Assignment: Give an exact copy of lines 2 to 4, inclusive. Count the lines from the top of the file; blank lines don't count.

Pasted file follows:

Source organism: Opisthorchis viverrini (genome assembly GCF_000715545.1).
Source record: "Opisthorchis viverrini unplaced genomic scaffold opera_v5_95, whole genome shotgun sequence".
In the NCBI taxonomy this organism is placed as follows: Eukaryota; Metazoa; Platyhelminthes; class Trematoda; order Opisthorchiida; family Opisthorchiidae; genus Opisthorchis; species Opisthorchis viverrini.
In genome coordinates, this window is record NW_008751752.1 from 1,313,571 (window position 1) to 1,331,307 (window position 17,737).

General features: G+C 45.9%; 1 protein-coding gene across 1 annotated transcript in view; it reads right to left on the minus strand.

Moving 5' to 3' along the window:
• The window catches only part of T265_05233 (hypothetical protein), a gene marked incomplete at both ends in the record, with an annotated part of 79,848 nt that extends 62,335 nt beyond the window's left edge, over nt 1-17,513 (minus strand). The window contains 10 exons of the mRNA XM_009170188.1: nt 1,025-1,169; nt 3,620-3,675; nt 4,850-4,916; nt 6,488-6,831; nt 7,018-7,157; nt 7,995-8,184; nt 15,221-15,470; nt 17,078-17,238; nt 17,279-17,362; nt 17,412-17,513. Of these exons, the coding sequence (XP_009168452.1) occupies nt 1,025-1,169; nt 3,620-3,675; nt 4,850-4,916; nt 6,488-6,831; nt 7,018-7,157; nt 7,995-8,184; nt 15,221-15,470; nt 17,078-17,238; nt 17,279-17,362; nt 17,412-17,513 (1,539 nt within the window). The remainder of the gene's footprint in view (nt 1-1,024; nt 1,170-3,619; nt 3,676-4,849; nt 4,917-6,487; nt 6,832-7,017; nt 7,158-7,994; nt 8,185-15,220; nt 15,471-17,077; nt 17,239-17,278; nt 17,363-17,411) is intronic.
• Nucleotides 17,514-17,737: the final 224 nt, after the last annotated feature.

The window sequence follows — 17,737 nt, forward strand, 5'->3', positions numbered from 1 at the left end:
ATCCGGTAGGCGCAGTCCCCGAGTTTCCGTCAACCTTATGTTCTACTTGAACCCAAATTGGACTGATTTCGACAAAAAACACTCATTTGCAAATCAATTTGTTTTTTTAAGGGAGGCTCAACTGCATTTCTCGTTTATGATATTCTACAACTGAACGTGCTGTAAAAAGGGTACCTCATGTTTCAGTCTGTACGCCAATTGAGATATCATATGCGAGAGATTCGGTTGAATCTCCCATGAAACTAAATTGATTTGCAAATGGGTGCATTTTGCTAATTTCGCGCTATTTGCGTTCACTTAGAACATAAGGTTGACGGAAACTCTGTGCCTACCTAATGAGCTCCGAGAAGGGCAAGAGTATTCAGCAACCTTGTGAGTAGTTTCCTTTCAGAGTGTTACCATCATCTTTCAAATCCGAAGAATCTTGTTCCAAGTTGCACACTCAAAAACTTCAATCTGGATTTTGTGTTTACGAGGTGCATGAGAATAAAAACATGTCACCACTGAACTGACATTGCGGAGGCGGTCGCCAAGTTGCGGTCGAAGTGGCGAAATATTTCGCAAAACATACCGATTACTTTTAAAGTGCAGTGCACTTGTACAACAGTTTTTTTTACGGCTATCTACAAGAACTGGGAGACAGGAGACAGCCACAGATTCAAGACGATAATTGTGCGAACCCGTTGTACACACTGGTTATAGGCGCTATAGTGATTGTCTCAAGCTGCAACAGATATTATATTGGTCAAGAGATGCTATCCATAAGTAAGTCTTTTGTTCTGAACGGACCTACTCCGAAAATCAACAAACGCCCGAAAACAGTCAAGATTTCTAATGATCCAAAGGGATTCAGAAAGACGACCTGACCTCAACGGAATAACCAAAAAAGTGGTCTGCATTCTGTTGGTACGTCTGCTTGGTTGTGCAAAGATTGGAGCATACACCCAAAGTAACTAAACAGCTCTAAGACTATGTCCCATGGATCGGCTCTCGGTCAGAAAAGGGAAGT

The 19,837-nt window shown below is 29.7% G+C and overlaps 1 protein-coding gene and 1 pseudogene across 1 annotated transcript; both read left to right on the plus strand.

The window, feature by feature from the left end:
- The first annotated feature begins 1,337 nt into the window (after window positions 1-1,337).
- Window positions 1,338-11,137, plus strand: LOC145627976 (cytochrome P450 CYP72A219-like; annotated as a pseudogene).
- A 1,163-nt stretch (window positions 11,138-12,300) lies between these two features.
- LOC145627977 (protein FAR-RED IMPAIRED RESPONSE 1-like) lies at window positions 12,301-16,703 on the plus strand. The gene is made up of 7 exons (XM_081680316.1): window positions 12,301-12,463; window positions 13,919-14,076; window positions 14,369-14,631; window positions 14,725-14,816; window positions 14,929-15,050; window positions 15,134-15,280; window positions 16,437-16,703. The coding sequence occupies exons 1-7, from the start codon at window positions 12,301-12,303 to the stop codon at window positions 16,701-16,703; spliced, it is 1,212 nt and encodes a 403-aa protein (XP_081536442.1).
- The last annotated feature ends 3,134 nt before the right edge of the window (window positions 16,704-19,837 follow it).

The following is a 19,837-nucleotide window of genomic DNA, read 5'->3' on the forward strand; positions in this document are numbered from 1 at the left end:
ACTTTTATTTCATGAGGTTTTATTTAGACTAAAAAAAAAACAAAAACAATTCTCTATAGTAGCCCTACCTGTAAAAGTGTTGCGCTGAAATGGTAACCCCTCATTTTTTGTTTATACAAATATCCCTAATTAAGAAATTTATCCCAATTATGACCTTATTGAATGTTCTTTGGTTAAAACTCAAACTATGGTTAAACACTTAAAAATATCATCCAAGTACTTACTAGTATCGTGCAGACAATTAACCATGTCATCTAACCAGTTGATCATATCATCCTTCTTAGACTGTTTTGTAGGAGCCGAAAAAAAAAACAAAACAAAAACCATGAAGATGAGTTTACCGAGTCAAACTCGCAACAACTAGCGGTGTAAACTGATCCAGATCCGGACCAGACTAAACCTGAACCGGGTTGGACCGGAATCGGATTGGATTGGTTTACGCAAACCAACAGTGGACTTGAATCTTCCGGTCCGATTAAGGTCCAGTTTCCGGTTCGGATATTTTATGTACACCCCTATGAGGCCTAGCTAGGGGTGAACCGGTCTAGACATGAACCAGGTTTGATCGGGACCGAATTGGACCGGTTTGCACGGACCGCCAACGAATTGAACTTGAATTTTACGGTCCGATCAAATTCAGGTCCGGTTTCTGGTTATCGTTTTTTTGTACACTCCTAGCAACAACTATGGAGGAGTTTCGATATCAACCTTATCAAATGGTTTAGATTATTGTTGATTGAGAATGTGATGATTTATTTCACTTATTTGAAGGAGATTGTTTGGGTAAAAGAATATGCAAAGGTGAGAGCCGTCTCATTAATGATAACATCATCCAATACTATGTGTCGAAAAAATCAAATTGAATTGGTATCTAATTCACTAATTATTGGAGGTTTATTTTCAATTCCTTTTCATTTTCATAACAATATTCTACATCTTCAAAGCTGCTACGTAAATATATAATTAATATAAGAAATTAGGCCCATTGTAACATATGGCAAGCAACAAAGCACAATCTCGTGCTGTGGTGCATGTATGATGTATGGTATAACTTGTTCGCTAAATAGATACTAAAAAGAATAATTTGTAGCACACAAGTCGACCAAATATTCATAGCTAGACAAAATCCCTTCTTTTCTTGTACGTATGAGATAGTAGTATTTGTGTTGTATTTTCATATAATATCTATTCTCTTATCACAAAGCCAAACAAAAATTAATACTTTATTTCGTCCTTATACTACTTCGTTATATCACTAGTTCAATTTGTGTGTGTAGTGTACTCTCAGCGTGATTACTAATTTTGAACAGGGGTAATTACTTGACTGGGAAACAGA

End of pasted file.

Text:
Source record: "Opisthorchis viverrini unplaced genomic scaffold opera_v5_95, whole genome shotgun sequence".
In the NCBI taxonomy this organism is placed as follows: Eukaryota; Metazoa; Platyhelminthes; class Trematoda; order Opisthorchiida; family Opisthorchiidae; genus Opisthorchis; species Opisthorchis viverrini.
In genome coordinates, this window is record NW_008751752.1 from 1,313,571 (window position 1) to 1,331,307 (window position 17,737).